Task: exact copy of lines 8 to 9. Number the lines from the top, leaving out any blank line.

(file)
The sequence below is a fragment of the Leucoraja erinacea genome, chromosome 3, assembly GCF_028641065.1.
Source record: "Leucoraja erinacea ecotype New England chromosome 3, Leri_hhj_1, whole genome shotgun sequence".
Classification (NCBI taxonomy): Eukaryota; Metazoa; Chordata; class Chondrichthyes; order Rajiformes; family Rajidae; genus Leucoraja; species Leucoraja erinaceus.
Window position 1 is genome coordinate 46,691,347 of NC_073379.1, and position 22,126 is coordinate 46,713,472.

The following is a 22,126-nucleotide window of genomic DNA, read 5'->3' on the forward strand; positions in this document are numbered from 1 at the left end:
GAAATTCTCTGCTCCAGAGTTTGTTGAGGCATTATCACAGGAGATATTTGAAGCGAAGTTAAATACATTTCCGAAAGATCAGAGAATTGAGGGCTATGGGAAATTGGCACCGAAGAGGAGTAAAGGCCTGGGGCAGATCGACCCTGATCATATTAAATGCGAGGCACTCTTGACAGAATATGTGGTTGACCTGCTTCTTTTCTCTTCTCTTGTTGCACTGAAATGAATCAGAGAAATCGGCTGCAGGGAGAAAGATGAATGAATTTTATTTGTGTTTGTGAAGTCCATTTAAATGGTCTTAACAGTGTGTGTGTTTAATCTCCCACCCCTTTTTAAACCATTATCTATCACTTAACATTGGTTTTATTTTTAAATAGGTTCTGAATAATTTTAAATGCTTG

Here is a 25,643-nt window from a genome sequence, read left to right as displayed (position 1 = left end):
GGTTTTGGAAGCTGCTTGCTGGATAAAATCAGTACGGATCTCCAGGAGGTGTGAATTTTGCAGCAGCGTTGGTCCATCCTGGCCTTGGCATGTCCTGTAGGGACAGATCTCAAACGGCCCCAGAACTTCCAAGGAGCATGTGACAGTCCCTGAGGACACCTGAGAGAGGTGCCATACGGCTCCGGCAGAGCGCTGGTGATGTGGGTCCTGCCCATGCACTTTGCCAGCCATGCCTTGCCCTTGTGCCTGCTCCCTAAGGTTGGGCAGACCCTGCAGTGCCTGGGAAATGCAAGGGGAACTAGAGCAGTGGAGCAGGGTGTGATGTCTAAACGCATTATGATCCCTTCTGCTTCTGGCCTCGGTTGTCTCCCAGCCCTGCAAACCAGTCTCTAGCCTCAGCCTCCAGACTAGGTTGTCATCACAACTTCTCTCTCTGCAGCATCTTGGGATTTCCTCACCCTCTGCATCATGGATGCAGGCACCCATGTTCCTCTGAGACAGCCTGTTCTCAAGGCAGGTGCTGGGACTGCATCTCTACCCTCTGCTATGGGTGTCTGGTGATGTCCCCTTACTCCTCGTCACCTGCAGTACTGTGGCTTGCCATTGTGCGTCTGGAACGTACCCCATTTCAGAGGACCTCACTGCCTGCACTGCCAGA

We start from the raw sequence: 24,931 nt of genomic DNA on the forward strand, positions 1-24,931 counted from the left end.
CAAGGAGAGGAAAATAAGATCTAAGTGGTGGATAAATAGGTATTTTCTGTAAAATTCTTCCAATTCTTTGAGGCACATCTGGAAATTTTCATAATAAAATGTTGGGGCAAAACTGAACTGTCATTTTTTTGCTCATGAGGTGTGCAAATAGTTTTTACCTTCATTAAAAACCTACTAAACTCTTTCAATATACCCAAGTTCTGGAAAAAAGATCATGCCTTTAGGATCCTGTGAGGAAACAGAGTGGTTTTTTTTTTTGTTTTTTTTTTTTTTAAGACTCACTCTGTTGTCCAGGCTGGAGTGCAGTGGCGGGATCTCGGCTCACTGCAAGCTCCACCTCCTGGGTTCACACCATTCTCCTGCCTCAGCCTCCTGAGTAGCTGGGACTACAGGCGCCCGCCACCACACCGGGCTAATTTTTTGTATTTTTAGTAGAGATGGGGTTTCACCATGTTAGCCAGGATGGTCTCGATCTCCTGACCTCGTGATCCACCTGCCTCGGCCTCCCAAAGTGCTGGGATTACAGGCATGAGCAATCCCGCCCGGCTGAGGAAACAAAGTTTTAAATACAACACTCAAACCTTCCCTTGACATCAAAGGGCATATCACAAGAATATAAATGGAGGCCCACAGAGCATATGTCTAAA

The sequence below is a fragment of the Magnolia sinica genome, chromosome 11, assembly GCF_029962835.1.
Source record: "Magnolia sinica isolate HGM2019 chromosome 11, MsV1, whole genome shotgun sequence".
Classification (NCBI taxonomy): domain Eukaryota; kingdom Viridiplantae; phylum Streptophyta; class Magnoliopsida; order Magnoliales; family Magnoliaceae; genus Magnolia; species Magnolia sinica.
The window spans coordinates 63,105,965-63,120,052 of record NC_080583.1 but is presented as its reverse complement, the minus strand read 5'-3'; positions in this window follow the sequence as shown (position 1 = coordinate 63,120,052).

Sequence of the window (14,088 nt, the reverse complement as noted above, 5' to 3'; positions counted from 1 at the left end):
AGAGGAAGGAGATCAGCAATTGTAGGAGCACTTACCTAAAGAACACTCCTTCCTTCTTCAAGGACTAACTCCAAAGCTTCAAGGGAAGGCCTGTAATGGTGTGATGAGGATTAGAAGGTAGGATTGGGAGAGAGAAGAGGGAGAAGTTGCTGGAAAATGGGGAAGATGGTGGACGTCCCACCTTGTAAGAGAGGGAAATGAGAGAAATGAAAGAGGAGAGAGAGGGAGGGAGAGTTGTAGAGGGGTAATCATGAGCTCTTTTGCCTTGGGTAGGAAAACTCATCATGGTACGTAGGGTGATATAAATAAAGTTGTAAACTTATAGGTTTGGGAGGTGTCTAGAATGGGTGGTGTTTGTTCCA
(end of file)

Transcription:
GGTTTTGGAAGCTGCTTGCTGGATAAAATCAGTACGGATCTCCAGGAGGTGTGAATTTTGCAGCAGCGTTGGTCCATCCTGGCCTTGGCATGTCCTGTAGGGACAGATCTCAAACGGCCCCAGAACTTCCAAGGAGCATGTGACAGTCCCTGAGGACACCTGAGAGAGGTGCCATACGGCTCCGGCAGAGCGCTGGTGATGTGGGTCCTGCCCATGCACTTTGCCAGCCATGCCTTGCCCTTGTGCCTGCTCCCTAAGGTTGGGCAGACCCTGCAGTGCCTGGGAAATGCAAGGGGAACTAGAGCAGTGGAGCAGGGTGTGATGTCTAAACGCATTATGATCCCTTCTGCTTCTGGCCTCGGTTGTCTCCCAGCCCTGCAAACCAGTCTCTAGCCTCAGCCTCCAGACTAGGTTGTCATCACAACTTCTCTCTCTGCAGCATCTTGGGATTTCCTCACCCTCTGCATCATGGATGCAGGCACCCATGTTCCTCTGAGACAGCCTGTTCTCAAGGCAGGTGCTGGGACTGCATCTCTACCCTCTGCTATGGGTGTCTGGTGATGTCCCCTTACTCCTCGTCACCTGCAGTACTGTGGCTTGCCATTGTGCGTCTGGAACGTACCCCATTTCAGAGGACCTCACTGCCTGCACTGCCAGA

We start from the raw sequence: 24,931 nt of genomic DNA on the forward strand, positions 1-24,931 counted from the left end.